Italian Deli Online, which imports a selection of high quality Italian flours, has put together this guide to understanding which Italian flours are best for pizzas, pastas, cakes and breads.

There’s more to choosing an Italian flour than just deciding between Tipo 0 and 00, but it doesn’t have to be complicated. Here’s what you need to know to cut through the confusion of too much contradictory information online.

Grades of flour

All that the ‘Tipo 0’ and ‘00’ indicate is how finely the flour is milled. 00 or doppio zero is the finest, even finer than South African cake flour, so is good when you want a silky smooth and light finish. Tipo 0 or zero is a medium-milled all-purpose flour. Semolato, a golden flour from durum wheat can be a coarse or fine grind.

Levels of protein

What determines the best type of flour for different uses is the amount of protein or gluten per 100g. This varies according to the type of wheat. Hard wheats have more protein (12g per 100g or more), soft wheats have less (11g or less per 100g). The gluten develops on working the dough, which is needed for example to give the elasticity needed for bread dough to rise and hold its shape.

Dallari flours

The Italian Dallari flour brand imported to South Africa by Italian Deli Online makes things easy by assigning an ideal use on the label and a different colour bag for each flour. The label is of course in Italian. You’ll recognise pizza easily enough, it’s the same in both languages, but read on for what pasta sfoglia is, and more suggestions of which flours to use for which recipes.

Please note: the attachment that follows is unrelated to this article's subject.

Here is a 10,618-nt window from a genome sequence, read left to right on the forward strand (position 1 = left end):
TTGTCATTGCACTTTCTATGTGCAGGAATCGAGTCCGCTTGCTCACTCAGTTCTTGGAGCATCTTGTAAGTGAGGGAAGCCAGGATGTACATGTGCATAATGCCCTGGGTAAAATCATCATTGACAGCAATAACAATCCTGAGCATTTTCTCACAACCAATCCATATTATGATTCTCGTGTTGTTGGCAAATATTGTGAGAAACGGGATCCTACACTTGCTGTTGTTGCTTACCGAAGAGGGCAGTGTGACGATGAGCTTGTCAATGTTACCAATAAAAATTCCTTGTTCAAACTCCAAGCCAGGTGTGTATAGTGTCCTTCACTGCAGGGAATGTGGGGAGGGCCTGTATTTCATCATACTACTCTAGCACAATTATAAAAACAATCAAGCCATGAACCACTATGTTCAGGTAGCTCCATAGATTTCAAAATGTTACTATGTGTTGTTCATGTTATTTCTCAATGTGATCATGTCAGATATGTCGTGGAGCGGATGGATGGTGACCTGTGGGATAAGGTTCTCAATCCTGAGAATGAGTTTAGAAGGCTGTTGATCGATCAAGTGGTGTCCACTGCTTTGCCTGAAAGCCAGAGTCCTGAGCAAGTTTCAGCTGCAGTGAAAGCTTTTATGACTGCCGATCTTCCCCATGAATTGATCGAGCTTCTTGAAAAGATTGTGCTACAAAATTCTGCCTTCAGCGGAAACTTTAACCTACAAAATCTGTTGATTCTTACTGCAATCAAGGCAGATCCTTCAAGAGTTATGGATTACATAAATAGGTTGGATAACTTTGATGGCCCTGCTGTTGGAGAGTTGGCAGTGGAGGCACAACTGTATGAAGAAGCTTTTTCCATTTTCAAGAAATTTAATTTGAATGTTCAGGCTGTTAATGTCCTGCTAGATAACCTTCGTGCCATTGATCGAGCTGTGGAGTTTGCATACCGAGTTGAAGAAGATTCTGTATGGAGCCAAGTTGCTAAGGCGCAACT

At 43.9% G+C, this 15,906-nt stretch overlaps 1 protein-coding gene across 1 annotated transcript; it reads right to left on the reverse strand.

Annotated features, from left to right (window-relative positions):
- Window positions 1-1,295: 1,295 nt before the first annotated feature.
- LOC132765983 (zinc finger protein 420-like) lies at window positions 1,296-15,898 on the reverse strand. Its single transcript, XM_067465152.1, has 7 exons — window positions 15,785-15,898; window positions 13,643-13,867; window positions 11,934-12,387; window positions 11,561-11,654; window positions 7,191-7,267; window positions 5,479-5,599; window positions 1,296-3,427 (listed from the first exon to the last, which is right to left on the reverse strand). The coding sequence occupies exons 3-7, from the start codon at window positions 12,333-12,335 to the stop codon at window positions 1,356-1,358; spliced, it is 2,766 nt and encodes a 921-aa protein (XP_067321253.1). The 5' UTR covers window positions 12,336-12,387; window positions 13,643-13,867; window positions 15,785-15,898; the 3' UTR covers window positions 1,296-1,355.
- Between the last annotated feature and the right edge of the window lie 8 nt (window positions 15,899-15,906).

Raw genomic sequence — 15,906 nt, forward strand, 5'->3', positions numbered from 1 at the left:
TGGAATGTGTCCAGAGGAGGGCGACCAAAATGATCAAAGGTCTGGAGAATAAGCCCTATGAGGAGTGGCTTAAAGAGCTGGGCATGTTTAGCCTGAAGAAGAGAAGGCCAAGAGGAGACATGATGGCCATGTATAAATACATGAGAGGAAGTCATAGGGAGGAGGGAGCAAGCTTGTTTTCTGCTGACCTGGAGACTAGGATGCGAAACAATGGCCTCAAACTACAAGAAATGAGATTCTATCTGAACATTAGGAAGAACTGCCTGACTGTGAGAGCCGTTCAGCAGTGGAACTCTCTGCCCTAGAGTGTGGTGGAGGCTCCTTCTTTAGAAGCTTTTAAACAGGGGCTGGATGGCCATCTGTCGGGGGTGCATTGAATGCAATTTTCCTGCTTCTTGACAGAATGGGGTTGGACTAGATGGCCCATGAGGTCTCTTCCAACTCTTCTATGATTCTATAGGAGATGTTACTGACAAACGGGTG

Best Italian flour for pizza

For light crisp pizzas, a 00 flour that is fairly high in protein is ideal. The Dallari 00 flour in a red bag is designed especially for pizza with enough gluten development for a strong and elastic dough that can also support a slow rise when required. The Dallari 0 flour in a green bag is a useful all-purpose flour that can be used for pizza, with a slightly lower protein content and less finely milled texture.

Best Italian flours for pasta

For pasta there is not a one-size-fits-all flour, it all depends on the type of pasta you’re making. These are best choices from the Dallari selection at Italian Deli Online.

  • For silky soft egg pasta dough that is easy to hand roll and stretch into very thin sheets (the pasta sfoglia of Italy’s Emilia Romagna region) a 00 flour that is fairly low in protein is great, such as the Dallari 00 flour in  the blue bag.
  • For fine egg pasta dough that holds its shape well during cooking (and when you have a pasta machine to do the rolling, as the gluten elasticity makes it harder to roll very thin by hand,) a higher protein 00 flour such as the Dallari pizza flour works well.
  • High protein semolato durum wheat flour is what Italian factory-made dry pastas such as spaghetti and penne are made from. Dallari semolato flour is ideal for eggless / vegan pasta dough or pasta bianca, coming together nicely without needing the egg to bind it, and the rustic texture holds thick sauces well.
  • You can use varying combinations of these flours to get a flour mix that works best for your pasta-making preferences.

Best Italian flour for cakes and pastry

For light and fluffy cakes, crisp flaky pastry and melt in the mouth biscuits, a low protein and very fine flour is what you’re after. The Dallari 00 blue bag is the best choice for pasticceria and home baking of cakes and desserts. Pasta sfoglia also translates as puff pastry and this fine flour is ideal for that too.

Best Italian flours for breads

Soft breads and flatbreads with a quick rise work well with a medium protein flour such as the all-purpose Dallari 0 in the green bag. For anything that requires a longer, stronger rise go for the Dallari pizza flour. Or try combining one of these flours with the semolato flour for a more rustic-style loaf.

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